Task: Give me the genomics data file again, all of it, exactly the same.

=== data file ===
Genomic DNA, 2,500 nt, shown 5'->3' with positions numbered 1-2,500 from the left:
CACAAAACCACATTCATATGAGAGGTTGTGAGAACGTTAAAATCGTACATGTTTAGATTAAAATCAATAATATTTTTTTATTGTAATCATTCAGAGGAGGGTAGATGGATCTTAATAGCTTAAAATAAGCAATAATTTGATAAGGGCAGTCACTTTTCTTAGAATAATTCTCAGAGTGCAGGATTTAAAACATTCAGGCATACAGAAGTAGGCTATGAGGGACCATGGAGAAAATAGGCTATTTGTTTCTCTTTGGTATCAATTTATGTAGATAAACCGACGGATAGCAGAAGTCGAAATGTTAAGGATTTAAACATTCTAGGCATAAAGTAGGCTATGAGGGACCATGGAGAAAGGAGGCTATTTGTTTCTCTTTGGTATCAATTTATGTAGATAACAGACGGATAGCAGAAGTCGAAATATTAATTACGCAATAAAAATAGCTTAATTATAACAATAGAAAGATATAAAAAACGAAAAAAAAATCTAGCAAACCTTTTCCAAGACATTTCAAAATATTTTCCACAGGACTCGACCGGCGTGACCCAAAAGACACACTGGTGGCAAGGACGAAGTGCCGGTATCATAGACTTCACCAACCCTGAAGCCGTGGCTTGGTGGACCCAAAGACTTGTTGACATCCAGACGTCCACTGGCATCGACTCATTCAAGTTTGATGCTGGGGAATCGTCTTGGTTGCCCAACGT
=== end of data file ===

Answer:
Genomic DNA, 2,500 nt, shown 5'->3' with positions numbered 1-2,500 from the left:
CACAAAACCACATTCATATGAGAGGTTGTGAGAACGTTAAAATCGTACATGTTTAGATTAAAATCAATAATATTTTTTTATTGTAATCATTCAGAGGAGGGTAGATGGATCTTAATAGCTTAAAATAAGCAATAATTTGATAAGGGCAGTCACTTTTCTTAGAATAATTCTCAGAGTGCAGGATTTAAAACATTCAGGCATACAGAAGTAGGCTATGAGGGACCATGGAGAAAATAGGCTATTTGTTTCTCTTTGGTATCAATTTATGTAGATAAACCGACGGATAGCAGAAGTCGAAATGTTAAGGATTTAAACATTCTAGGCATAAAGTAGGCTATGAGGGACCATGGAGAAAGGAGGCTATTTGTTTCTCTTTGGTATCAATTTATGTAGATAACAGACGGATAGCAGAAGTCGAAATATTAATTACGCAATAAAAATAGCTTAATTATAACAATAGAAAGATATAAAAAACGAAAAAAAAATCTAGCAAACCTTTTCCAAGACATTTCAAAATATTTTCCACAGGACTCGACCGGCGTGACCCAAAAGACACACTGGTGGCAAGGACGAAGTGCCGGTATCATAGACTTCACCAACCCTGAAGCCGTGGCTTGGTGGACCCAAAGACTTGTTGACATCCAGACGTCCACTGGCATCGACTCATTCAAGTTTGATGCTGGGGAATCGTCTTGGTTGCCCAACGT